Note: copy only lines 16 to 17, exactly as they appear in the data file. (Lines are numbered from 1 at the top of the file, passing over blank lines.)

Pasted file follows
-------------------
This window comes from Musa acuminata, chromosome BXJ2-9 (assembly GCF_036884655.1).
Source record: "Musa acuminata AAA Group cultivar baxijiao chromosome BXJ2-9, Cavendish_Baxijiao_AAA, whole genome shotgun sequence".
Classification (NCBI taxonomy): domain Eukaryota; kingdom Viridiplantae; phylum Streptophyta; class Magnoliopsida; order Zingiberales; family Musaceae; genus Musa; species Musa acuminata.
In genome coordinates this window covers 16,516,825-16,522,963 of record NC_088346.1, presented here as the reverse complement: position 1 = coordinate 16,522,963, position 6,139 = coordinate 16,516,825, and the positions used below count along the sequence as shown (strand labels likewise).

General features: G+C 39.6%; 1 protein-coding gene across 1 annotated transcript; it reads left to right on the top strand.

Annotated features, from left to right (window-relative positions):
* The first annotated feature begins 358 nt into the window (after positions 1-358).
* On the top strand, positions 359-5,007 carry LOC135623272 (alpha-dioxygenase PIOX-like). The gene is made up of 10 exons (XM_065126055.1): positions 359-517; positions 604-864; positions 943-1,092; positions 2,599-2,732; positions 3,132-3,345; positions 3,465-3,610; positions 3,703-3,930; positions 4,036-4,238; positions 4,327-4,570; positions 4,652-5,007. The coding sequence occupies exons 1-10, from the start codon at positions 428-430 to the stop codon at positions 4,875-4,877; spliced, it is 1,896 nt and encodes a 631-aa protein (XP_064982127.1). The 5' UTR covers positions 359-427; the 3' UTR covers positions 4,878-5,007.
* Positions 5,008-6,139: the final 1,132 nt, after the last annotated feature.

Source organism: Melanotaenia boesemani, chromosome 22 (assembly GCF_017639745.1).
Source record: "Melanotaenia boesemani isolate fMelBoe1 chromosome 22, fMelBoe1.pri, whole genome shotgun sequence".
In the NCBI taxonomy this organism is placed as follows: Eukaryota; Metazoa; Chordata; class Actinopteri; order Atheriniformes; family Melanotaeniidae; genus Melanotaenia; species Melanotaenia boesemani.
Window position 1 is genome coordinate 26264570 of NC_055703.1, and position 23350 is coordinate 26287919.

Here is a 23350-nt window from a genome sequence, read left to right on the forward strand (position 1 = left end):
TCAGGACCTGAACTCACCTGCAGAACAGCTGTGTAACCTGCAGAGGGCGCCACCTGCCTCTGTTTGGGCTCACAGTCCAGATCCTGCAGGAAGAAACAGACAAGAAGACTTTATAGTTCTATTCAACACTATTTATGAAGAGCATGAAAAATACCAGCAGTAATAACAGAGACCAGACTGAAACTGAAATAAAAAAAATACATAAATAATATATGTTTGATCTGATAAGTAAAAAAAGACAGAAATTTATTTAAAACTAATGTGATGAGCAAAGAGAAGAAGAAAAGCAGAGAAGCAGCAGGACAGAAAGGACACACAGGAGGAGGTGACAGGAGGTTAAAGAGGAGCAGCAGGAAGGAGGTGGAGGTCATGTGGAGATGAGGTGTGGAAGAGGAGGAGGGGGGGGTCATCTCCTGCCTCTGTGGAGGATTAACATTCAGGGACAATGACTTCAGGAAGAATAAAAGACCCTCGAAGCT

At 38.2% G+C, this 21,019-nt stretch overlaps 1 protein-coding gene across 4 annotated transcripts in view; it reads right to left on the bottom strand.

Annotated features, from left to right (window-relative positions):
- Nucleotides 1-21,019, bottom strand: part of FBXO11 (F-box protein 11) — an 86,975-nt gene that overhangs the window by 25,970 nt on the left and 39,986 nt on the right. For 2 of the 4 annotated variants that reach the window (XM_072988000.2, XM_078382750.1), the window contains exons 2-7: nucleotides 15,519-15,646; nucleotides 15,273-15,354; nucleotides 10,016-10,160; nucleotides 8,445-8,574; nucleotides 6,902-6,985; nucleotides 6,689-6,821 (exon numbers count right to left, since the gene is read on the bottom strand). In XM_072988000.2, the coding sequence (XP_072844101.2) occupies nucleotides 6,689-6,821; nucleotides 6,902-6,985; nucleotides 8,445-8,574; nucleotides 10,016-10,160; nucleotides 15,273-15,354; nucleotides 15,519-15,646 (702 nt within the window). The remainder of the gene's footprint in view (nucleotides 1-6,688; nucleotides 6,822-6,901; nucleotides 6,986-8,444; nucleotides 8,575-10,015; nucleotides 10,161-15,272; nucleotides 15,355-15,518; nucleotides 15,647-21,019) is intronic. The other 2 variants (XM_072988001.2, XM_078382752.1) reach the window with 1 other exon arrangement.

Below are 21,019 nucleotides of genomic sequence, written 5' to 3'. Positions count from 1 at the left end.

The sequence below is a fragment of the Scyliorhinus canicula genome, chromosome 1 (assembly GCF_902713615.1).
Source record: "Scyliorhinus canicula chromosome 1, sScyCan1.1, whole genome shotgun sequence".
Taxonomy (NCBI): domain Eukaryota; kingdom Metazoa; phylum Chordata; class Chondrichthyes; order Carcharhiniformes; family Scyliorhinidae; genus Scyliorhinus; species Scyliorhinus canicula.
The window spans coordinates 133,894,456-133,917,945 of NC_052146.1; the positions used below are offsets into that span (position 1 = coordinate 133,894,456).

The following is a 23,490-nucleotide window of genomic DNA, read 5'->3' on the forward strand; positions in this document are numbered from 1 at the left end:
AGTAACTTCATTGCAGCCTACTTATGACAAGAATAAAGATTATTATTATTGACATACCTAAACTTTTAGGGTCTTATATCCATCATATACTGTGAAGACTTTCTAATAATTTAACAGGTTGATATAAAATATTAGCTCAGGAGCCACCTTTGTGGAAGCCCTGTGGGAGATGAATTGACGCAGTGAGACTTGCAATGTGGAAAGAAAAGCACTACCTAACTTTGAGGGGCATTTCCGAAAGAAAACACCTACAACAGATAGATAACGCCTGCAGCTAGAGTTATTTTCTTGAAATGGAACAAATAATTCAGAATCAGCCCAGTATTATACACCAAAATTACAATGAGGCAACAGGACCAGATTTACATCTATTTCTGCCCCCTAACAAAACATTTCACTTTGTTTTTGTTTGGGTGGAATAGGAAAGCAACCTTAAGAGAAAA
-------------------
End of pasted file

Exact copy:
At 38.2% G+C, this 21,019-nt stretch overlaps 1 protein-coding gene across 4 annotated transcripts in view; it reads right to left on the bottom strand.

Annotated features, from left to right (window-relative positions):